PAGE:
Students may soon be able to reach out and touch some of the theoretical concepts they are taught in their physics classes thanks to a novel idea devised by a group of researchers from Imperial College London. The researchers have successfully demonstrated how complex theoretical physics can be transformed into a physical object using a 3D printer.
Until now, 3D printing has been a polymer affair, with most people in the maker community using the machines to make all manner of plastic consumer goods, from tent stakes to chess sets. A new low-cost 3D printer developed by Joshua Pearce and his team could add hammers to that list.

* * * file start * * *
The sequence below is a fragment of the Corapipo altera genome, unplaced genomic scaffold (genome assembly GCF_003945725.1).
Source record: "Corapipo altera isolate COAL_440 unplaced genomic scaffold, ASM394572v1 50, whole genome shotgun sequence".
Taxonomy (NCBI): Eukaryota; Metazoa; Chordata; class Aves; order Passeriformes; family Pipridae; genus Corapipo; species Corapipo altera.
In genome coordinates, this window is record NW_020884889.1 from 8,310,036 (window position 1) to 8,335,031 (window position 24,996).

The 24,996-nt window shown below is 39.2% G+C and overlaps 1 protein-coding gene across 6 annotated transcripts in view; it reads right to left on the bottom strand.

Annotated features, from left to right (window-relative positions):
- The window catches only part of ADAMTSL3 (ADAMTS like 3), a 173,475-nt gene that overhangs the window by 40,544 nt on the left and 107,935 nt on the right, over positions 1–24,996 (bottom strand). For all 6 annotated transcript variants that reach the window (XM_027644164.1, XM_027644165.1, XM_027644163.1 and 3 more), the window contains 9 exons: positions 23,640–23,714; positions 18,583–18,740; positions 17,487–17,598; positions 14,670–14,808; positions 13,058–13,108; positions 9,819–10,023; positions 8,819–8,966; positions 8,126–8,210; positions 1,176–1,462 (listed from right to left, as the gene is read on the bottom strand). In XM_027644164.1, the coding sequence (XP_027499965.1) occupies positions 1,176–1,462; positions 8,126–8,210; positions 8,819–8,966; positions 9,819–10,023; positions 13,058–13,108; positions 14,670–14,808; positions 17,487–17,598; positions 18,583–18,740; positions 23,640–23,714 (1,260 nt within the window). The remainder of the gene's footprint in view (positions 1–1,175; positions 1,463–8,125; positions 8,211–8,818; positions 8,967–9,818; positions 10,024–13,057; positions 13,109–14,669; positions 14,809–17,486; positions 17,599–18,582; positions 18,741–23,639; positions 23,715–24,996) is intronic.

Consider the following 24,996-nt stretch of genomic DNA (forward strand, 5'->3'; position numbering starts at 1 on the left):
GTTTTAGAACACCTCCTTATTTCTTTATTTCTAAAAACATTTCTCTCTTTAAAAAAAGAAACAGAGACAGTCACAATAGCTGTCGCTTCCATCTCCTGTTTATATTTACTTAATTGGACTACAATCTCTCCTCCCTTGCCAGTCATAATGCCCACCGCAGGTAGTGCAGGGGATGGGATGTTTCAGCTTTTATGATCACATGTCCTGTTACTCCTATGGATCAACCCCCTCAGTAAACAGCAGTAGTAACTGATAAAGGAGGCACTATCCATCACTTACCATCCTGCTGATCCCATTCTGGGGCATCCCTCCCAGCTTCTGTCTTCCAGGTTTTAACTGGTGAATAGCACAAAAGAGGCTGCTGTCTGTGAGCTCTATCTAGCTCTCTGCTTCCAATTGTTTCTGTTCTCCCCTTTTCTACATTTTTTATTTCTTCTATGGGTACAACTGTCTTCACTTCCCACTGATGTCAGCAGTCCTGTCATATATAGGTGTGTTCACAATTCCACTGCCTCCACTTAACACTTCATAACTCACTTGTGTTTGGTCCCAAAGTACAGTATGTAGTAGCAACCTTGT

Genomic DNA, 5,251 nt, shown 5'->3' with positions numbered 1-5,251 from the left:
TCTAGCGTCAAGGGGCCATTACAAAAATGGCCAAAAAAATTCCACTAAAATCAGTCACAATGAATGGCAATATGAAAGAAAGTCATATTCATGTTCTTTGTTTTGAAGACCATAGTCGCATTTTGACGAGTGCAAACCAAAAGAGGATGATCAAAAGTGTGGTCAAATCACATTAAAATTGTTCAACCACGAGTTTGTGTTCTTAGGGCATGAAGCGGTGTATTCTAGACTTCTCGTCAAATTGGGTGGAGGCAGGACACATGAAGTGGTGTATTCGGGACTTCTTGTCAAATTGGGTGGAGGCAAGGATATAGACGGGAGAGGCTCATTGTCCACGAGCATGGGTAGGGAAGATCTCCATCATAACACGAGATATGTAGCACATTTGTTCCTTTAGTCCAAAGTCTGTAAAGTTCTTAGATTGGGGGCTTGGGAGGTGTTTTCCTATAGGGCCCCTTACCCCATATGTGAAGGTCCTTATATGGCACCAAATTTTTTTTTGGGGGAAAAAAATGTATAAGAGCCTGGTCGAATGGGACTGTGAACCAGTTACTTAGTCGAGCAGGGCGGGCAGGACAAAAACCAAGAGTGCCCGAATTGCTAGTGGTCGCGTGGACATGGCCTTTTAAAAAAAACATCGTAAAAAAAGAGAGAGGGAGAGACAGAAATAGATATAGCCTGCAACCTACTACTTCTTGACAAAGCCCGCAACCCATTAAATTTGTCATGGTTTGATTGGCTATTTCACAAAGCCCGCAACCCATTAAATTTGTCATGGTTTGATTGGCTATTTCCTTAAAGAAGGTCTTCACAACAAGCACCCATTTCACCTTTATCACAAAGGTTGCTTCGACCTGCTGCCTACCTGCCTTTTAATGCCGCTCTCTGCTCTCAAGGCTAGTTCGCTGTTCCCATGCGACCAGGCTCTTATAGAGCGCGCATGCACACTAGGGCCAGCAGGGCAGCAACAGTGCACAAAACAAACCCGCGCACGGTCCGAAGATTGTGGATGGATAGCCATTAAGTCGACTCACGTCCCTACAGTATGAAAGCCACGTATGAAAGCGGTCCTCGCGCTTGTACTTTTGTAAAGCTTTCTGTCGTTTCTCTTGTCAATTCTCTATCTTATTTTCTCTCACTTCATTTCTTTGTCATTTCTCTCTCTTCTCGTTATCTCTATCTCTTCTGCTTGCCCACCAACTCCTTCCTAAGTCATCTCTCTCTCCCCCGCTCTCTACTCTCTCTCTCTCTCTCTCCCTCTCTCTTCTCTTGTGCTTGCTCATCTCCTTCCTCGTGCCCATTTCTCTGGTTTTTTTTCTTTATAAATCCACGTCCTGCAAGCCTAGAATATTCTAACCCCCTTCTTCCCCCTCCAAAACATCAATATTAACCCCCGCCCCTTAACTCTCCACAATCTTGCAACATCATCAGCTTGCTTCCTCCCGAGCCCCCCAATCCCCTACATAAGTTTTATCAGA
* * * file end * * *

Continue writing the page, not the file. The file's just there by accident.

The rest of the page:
Researchers at the Illinois Makerlab have begun to experiment with a wood-based polymer. This new material is fed through 3D printers just like plastic but produces objects that look like they were carved from wood.
Biomedical engineering researchers have discovered that a naturally-occurring compound can be incorporated into three-dimensional printing processes to create medical implants out of non-toxic polymers. The compound is riboflavin, which is better known as vitamin B2.
Researchers at the University of Colorado Boulder have successfully added a fourth dimension to their printing technology, opening up exciting possibilities for the creation and use of adaptive, composite materials in manufacturing, packaging and biomedical applications.